Mt. Tabor African Methodist Church

Mt. Tabor African Methodist Church. Image provided by Historical Society of Pennsylvania

961-71 North 7th Street

Mt. Tabor African Methodist Episcopal Church was founded in 1803. The free black community began settling in Northern Liberties as early as the 1790s, when the newly formed state legislature opened up land in the then-outlying district to relieve overcrowding in the city of Philadelphia proper. By the 1830s, Northern Liberties had a growing free black population and played an integral role in Philadelphia's Underground Railroad network. Although South Philadelphia remained the cultural center for the African American community, many blacks in outlying districts chose to attend smaller churches closer to home, such as Mt. Tabor and African Zoar Methodist Episcopal at 4th and Brown. Today Mt. Tabor is one of the largest AME churches in the Philadelphia "Mother District," and is one of the first to elect a female pastor, the Reverend Martha Lang, appointed in 1983.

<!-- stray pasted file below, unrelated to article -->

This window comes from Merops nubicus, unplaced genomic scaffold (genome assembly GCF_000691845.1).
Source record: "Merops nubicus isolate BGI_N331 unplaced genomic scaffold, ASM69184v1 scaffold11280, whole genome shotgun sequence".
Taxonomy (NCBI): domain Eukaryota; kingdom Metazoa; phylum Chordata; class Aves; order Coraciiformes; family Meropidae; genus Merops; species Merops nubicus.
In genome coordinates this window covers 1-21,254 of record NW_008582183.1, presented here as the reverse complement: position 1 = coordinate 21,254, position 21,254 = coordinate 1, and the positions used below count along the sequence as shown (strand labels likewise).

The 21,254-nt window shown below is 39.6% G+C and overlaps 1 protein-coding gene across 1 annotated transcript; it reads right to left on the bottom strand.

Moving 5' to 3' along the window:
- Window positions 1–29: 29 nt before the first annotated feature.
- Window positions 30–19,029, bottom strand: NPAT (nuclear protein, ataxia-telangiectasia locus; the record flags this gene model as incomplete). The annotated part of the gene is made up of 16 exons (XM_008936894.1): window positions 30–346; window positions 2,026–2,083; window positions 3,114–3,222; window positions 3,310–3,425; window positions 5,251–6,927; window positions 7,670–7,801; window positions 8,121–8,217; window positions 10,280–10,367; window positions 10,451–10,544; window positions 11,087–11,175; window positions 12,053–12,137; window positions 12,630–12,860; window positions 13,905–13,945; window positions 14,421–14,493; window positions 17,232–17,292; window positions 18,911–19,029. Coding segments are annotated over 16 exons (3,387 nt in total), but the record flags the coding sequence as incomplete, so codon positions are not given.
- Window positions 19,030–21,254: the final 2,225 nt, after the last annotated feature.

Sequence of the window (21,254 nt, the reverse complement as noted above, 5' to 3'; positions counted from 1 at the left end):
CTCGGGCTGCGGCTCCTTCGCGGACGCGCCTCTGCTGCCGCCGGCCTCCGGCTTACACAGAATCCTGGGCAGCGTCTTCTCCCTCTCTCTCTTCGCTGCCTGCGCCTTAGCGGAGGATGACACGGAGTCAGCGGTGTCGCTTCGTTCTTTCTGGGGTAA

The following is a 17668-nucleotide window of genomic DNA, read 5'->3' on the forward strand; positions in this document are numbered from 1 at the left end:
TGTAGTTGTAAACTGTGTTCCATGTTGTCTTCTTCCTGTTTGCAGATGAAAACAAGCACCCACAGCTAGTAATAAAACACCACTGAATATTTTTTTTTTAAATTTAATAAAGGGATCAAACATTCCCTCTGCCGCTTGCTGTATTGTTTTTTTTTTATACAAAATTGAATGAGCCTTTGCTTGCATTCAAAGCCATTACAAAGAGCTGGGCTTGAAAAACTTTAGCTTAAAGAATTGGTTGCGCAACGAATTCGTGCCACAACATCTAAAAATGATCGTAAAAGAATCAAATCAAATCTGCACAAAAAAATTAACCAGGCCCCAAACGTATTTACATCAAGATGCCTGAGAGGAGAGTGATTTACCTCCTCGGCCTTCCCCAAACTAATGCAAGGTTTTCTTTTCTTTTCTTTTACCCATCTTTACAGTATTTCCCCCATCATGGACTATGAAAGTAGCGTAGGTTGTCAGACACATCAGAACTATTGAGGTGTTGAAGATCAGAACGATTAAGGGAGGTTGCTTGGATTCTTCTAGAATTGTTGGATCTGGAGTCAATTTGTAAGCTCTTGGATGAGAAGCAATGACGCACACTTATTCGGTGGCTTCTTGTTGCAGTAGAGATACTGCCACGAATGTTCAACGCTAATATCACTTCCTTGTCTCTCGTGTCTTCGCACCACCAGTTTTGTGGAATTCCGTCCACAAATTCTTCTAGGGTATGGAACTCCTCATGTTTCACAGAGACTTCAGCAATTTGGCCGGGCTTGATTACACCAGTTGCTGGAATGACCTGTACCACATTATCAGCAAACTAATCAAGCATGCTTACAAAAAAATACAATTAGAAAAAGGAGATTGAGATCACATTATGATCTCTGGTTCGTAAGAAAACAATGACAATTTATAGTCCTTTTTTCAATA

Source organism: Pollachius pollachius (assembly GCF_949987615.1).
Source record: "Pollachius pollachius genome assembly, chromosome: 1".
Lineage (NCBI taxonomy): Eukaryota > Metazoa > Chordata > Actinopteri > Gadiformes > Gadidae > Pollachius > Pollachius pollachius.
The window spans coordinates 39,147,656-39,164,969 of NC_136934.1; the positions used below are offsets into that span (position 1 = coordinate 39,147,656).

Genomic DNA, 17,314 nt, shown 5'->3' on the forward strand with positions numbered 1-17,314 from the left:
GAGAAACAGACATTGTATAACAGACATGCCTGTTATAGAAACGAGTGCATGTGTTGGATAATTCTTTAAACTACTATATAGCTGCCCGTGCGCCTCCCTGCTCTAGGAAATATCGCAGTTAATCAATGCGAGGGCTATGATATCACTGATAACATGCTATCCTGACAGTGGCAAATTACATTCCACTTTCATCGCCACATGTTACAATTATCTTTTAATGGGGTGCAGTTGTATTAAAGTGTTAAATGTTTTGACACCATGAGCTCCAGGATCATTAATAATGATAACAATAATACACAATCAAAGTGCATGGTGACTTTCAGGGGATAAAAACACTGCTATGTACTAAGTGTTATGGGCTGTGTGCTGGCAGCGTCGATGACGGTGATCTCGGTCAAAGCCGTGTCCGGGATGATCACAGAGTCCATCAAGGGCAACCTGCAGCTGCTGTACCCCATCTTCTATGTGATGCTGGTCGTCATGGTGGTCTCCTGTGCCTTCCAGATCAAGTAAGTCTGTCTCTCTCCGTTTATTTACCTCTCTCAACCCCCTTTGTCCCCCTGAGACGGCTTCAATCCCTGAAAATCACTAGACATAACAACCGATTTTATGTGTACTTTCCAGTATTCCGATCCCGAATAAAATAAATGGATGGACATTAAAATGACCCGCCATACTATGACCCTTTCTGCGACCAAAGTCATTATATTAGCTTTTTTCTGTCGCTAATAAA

Like Mother Bethel, Mt. Tabor is African Methodist Episcopal (AME), an independent denomination formed from the 1794 African American break with the predominately white St. George's Methodist Episcopal Church in Old City. When the white congregants of St. George's tried to force black members into segregated galleries during service, the blacks walked out, prompting the birth of a new denomination. The new AME denomination proved especially appealing to both free blacks and recently manumitted and fugitive slaves. Former slave and lay Episcopalian minister Richard Allen and fellow St. George's congregant Absalom Jones cofounded the Free African Society, from which two new congregations were born: Mother Bethel AME (led by Allen) and St. Thomas African Episcopal (led by Jones). By 1837, almost three-quarters of all black worshippers in Philadelphia were Methodists. The next largest denomination among blacks was Episcopal, reflecting the population of the city's second largest African American congregation—Jones's St. Thomas African Episcopal.

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